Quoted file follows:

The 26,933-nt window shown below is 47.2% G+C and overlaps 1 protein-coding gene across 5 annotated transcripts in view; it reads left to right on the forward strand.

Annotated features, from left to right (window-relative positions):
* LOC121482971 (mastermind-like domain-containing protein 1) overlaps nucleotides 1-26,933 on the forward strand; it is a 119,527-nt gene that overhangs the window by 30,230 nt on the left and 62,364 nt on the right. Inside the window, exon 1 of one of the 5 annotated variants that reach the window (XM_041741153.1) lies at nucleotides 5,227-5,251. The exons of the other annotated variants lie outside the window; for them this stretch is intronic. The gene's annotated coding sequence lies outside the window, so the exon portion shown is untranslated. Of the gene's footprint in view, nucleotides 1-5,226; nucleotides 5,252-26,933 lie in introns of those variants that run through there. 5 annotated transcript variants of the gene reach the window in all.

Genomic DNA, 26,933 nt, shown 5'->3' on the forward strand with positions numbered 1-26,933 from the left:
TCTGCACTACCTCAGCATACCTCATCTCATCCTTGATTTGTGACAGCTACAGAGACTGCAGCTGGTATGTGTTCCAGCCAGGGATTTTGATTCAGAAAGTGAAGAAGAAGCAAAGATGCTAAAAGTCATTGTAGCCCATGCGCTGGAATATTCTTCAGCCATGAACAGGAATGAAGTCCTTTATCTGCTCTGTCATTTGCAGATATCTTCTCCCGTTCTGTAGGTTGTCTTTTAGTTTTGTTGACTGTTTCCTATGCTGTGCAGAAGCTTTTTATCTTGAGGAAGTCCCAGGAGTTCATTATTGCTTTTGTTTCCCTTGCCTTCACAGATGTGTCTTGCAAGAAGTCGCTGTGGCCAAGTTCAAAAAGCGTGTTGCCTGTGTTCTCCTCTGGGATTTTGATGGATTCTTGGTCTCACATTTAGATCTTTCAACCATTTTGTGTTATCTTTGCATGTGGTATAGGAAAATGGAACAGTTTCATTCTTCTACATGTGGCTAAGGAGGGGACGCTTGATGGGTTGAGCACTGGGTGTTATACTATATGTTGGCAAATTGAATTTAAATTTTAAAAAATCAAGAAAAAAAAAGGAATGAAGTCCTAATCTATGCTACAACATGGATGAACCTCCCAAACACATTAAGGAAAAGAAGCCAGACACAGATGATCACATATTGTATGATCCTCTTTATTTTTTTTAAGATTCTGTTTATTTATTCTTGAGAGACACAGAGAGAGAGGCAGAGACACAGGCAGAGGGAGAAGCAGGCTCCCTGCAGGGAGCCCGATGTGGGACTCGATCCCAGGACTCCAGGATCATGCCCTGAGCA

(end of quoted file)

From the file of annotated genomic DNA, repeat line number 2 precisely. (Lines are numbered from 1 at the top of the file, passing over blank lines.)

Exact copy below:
Annotated features, from left to right (window-relative positions):